It was a scintillating series, with a number of close run chases and momentum swings which belied the 4-1 scoreline. But who’s stock rose and who has seen them move to the back of the pecking order? We run our eye over our top 5 winners and losers across the sides.
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Virat Kohli (5 matches, 593 runs @ 59.3) – Will feel hard done by with a 4-1 scoreline but led his side masterfully. Further evidenced why he is the best batsman in the world, scoring 593 runs, over 200 more than anybody else, with two hundreds in conditions where he has previously struggled the most. Delivered where a number of his fellow batsmen were unable to.
James Anderson (5 matches, 24 wickets @ 18.1) – The evergreen Anderson once again evidenced why he is now the greatest pace bowler of all time, surpassing Glenn McGrath to claim his 564th test scalp to close the series as the leading wicket taker. His ability to swing both the new and old balls is unrivalled and as McGrath said, it feels highly unlikely in today’s modern age that anyone will ever replicate his longevity in the test format.
Sam Curran (4 matches, 272 runs @ 38.9, 11 wickets @ 23.5) – voted England’s man of the series by his Indian counterparts, it’s been quite a series for the youngest Curran brother. His gutsy batting displays added match winning runs in a tail that has so often failed for England, while his aggressive bowling claimed vital wickets throughout. Remains to be seen as to whether he will be able to perform effectively outside of English conditions, but the youngster will almost certainly have the chance to prove himself this winter.
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Joe Root (5 matches, 319 runs @ 35.4) – Made the shortlist for his successful performance as captain if nothing else. Under pressure going into the series following a dismal winter down under and disappointing drawn series vs. Pakistan to start the summer, Root’s side evidenced real strides to beat the #1 Ranked test side 4-1, no matter how much they were assisted by winning every single coin toss. A number of concerns remain about this England team but the improvement was quicker than anticipated, while scoring his first test match hundred in a year will be a major relief.
Ishant Sharma (5 matches, 18 wickets @ 24.3) – A brilliant return from India’s veteran seamer. Finished with a bowling average of 24 in foreign conditions, causing England’s openers all sorts of problems throughout, leading one of India’s strongest line ups for some time which pushed England all the way.
Keaton Jennings (5 matches, 163 runs @ 18.1) – Was provided a second chance in test cricket following the disappointing form of Mark Stoneman, but failed to grasp his chance, averaging just 18 in the series. Looked all at sea by the end with two horrible dismissals from poorly judged leaves, although the retirement of Alastair Cook and a lack of alternates may just bide him enough time to shine this winter, although this is surely last chance saloon.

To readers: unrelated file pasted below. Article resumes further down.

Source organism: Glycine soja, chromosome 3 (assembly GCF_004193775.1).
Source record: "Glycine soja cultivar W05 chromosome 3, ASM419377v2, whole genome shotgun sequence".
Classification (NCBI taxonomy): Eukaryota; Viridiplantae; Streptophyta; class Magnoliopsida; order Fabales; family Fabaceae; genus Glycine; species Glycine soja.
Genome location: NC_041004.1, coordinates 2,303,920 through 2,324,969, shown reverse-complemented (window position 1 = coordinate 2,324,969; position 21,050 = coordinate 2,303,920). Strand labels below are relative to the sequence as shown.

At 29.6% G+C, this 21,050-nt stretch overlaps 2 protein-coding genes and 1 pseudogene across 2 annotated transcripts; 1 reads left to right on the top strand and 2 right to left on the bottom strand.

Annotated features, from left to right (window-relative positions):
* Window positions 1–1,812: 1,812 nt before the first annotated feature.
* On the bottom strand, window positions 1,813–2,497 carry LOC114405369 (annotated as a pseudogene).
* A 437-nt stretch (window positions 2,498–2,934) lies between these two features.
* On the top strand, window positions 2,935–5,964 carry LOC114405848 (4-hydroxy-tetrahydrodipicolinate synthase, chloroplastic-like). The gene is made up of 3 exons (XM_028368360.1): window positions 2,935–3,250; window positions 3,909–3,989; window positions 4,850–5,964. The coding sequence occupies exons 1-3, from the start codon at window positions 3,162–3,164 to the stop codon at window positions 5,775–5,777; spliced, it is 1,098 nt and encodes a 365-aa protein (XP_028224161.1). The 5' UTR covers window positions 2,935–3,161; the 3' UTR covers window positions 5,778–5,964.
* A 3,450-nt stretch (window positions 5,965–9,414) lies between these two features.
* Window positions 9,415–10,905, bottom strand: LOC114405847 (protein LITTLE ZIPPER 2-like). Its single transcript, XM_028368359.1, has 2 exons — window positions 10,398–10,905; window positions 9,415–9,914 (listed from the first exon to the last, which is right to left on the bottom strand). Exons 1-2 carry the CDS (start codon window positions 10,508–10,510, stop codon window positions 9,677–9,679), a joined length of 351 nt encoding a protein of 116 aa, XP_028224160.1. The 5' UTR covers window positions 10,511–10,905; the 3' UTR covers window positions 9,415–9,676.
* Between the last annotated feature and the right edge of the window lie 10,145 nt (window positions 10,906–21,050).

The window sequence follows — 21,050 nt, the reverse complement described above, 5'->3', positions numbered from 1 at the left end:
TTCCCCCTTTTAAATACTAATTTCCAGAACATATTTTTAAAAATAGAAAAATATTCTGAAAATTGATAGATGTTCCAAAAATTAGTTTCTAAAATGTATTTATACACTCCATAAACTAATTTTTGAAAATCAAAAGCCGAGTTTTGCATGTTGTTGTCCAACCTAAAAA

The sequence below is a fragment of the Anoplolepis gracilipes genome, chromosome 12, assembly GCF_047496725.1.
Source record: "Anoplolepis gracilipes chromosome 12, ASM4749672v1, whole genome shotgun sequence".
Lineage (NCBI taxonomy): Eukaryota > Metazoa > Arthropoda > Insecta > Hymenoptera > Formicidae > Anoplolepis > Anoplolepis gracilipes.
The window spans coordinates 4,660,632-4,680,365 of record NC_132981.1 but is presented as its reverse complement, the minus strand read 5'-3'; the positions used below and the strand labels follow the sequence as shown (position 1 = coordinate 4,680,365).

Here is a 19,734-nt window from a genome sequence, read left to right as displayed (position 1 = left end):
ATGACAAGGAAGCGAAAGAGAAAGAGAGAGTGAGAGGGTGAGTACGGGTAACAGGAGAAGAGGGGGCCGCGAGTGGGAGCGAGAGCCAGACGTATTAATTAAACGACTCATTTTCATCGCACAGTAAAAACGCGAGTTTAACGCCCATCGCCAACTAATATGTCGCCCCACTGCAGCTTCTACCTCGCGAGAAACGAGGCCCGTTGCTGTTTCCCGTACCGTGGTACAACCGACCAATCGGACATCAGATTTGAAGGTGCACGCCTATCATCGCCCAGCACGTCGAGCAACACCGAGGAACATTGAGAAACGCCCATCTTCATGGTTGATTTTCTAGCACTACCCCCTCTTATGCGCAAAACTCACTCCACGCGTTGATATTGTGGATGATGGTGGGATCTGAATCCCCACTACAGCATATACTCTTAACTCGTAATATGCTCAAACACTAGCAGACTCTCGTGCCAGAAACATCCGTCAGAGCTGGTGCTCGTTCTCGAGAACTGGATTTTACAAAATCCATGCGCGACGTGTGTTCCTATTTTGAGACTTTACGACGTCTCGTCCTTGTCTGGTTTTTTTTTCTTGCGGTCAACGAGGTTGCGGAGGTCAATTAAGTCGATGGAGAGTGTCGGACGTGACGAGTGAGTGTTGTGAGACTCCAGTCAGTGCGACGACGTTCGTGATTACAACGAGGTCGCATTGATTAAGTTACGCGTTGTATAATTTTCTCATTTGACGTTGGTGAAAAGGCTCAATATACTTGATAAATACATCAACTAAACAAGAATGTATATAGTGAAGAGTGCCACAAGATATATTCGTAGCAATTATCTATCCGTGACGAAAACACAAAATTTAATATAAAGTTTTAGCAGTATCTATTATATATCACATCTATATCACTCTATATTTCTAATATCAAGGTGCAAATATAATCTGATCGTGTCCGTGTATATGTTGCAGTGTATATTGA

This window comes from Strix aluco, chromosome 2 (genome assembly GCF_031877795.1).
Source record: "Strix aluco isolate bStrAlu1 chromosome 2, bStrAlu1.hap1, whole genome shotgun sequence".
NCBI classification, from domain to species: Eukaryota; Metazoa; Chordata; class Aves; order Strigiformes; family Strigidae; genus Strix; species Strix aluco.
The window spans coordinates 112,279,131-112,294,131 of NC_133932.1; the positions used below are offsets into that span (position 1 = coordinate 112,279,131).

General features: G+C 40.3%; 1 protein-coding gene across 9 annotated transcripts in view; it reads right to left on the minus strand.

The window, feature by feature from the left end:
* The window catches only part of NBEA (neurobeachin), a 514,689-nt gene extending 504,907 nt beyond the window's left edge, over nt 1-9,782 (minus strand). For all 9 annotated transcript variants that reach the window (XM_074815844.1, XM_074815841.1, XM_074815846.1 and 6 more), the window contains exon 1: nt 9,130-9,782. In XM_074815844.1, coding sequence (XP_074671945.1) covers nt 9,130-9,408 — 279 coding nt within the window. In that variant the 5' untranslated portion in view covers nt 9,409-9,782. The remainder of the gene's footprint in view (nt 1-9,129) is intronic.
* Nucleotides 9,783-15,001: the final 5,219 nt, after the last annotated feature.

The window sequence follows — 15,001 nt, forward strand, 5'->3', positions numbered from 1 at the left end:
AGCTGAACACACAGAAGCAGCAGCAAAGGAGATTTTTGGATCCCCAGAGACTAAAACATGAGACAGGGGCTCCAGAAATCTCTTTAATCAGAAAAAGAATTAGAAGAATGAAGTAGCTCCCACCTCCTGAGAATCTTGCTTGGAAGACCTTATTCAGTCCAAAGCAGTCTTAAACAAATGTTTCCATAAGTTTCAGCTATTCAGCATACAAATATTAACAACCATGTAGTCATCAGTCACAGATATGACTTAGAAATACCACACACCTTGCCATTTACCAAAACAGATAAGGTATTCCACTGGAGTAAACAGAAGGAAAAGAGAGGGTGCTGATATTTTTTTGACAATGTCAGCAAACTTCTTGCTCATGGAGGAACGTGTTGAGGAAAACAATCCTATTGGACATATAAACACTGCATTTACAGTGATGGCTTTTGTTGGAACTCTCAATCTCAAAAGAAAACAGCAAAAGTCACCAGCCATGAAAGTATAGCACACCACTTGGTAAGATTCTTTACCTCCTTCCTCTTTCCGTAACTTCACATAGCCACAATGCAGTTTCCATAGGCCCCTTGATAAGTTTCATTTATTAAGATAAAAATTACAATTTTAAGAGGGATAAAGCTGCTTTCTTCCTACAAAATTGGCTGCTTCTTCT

Adil Rashid (5 matches, 119 runs @ 19.8, 10 wickets @ 30.9) – Feels a harsh inclusion given his Warne-esque delivery that turned the final test in the closing hours, but given the pages of debate about the merits of his inclusion in the test side before the series began, Rashid underperformed. Bowled only 87 overs in 5 tests and was outshone by Moeen Ali in the fourth test (who bowled 76 overs in just 2 matches). The magic ball may well have secured his place on the plane to Sri Lanka, however.
Dinesh Karthik (2 matches, 21 runs @ 5.25) – Replaced after just 2 matches having scored just 21 runs in 4 innings which included two ducks and a 1. While his replacement Rishabh Pant was inconsistent and his wicket keeping needs much improvement, his flamboyant final day hundred at The Oval and a 13 year age gap to Karthik means the latter is likely to remain the back up keeper for the time being.
Dawid Malan (1 match, 28 runs @ 14.0) – How quickly things change in test cricket. It was just last winter when Malan was one of England’s bright performers in an otherwise miserable Ashes defence, but after just 3 test this summer was cast aside, surviving only the first match of this series. With selections of Curran and Pope appearing to suggest the selectors wish to prioritise young players going forward, it feels unlikely that we will see Malan in an England test shirt again.
Shikhar Dhawan (4 matches, 162 runs @ 20.3) – Despite being predominantly a white ball player, Dhawan has adapted well to test match cricket, with a career average of over 40 in his 34 tests and 7 hundreds to his name. However, a poor return in this series highlighted frailties in foreign conditions when India needed strong starts. Has been flitted in and out of the side in recent years and another exile feels likely.